Retailers and other businesses use loyalty and rewards programs to draw in customers throughout the year. However, there are several sales and use tax consequences of promoting consumer loyalty. Here’s a brief question and answer guide to help ensure rewards programs are rewarding for everybody.
Who is required to collect (and remit) sales and use tax when a customer redeems loyalty rewards points?
Retailers with customer loyalty programs, including coupons or discounts and points, rewards or bonus dollars, should be aware that they may be required to collect sales tax on the nondiscounted price in some circumstances.
What can tax departments do to be proactive?
Because the laws, regulations and official guidance in this area are often tied to the specific structure and payment arrangements in place with each particular program, tax departments are advised to maintain constant communication with their business colleagues. As a loyalty rewards program evolves, so do the tax consequences. While one type of reward may be subject to tax, another may be exempt. Understanding the business arrangements on a current basis will help a tax department stay abreast of potential changes needed in its tax reporting.
When should a retailer include rewards point redemption, coupons or other discounts in the sales price?
Each type of “reward” may have a different tax treatment, and retailers should review their states’ requirements. For example, in Washington, which has adopted the Streamlined Sales and Use Tax Agreement, generally the sales price includes (among other things) rewards for completing retailer surveys, rewards purchased for cash and rewards received for purchases using a co-branded credit card, for which the bank reimburses the retailer.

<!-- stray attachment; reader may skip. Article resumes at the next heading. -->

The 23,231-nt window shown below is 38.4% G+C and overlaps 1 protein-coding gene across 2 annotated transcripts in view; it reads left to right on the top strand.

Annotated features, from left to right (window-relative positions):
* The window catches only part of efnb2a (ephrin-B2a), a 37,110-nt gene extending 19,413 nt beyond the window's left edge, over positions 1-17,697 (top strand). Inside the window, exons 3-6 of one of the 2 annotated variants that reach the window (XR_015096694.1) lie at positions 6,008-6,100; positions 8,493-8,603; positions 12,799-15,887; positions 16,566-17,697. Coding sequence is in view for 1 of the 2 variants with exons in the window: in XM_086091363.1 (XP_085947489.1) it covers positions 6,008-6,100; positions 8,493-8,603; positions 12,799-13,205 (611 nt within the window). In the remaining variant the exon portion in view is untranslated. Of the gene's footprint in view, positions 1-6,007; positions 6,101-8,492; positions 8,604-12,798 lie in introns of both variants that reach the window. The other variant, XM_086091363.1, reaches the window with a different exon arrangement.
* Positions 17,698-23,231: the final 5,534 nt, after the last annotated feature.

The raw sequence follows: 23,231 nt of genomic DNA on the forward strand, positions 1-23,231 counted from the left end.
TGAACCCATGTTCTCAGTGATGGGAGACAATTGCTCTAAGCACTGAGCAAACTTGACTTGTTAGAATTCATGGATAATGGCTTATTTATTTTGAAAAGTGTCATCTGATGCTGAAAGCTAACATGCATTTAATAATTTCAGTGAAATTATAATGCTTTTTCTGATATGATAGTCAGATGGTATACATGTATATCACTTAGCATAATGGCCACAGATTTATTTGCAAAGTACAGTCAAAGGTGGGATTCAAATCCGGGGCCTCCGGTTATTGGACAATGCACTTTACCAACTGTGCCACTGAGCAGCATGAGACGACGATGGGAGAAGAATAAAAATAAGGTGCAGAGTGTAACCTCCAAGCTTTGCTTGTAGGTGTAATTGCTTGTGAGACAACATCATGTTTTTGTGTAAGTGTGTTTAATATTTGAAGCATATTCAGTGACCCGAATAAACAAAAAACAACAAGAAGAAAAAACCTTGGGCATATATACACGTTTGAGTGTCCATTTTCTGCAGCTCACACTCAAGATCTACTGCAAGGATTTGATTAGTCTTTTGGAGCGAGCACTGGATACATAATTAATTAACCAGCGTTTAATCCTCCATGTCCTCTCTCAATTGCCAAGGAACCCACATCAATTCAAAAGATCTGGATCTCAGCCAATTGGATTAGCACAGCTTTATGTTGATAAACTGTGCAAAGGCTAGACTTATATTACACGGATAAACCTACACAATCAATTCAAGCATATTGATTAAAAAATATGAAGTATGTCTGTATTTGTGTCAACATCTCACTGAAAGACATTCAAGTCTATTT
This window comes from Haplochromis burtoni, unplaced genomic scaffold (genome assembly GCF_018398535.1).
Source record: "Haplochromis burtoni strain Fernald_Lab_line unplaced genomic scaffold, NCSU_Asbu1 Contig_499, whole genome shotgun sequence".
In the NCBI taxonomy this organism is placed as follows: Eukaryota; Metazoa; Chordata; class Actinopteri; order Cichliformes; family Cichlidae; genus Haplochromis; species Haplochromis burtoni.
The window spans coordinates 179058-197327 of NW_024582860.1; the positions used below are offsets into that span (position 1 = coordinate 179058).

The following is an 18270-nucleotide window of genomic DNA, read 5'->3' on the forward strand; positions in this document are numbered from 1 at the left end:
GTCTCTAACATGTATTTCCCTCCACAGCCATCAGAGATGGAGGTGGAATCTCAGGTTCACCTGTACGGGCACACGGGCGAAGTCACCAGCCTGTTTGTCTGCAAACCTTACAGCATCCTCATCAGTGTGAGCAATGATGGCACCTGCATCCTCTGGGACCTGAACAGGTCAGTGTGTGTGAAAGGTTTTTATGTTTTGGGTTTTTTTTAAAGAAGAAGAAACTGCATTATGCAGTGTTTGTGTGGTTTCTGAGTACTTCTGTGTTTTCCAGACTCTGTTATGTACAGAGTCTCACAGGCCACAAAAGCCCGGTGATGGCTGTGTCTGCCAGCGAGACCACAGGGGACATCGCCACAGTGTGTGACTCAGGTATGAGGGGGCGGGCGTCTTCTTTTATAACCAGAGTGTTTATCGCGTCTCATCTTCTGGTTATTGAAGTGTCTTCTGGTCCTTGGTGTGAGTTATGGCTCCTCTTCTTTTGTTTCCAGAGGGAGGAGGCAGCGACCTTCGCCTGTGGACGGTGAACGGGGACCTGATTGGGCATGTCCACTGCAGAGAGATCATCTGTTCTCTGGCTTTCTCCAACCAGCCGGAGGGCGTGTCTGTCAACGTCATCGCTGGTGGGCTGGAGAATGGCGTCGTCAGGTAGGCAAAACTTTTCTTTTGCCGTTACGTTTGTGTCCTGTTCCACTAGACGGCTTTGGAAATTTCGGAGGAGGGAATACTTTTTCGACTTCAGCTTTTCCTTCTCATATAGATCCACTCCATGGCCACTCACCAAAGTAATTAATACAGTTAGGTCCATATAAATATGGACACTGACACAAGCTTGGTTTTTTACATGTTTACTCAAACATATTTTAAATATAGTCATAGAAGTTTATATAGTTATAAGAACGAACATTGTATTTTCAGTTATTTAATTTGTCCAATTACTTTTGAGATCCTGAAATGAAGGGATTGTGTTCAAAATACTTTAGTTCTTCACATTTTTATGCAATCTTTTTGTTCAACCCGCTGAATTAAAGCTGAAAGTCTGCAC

Where can retailers look for state-specific guidance?
Given the state-specific nature of these rules, retailers are advised to review their business and identify the states where the company has the largest amount of loyalty rewards activity to determine how to best treat their redemption programs. Some states, such as New York and Washington, have published rulings and guidance on the treatment of certain types of programs. If a retailer operates in a state that has adopted the Streamlined Sales and Use Tax Agreement, it can look to its illustrative provisions in determining whether redemptions should be included. In states without clear guidance, retailers may find it advisable to seek a ruling from the state department of revenue.
Why should retailers care?
The risk of noncompliance varies from state to state, but two main risks are universal. If a company does not collect tax when loyalty rewards points are redeemed, it runs the risk of being audited in states where tax is due and assessed for tax that was not collected. Penalties may also apply. If a company collects tax across all of its programs in all of its states, it runs the risk of a class action lawsuit by consumers in states where it has over-collected.
How can a retailer find out more?
Here is a more detailed description of some of the tax issues, along with in-depth analysis of the sales and use taxation of loyalty programs in New York, Georgia and Washington.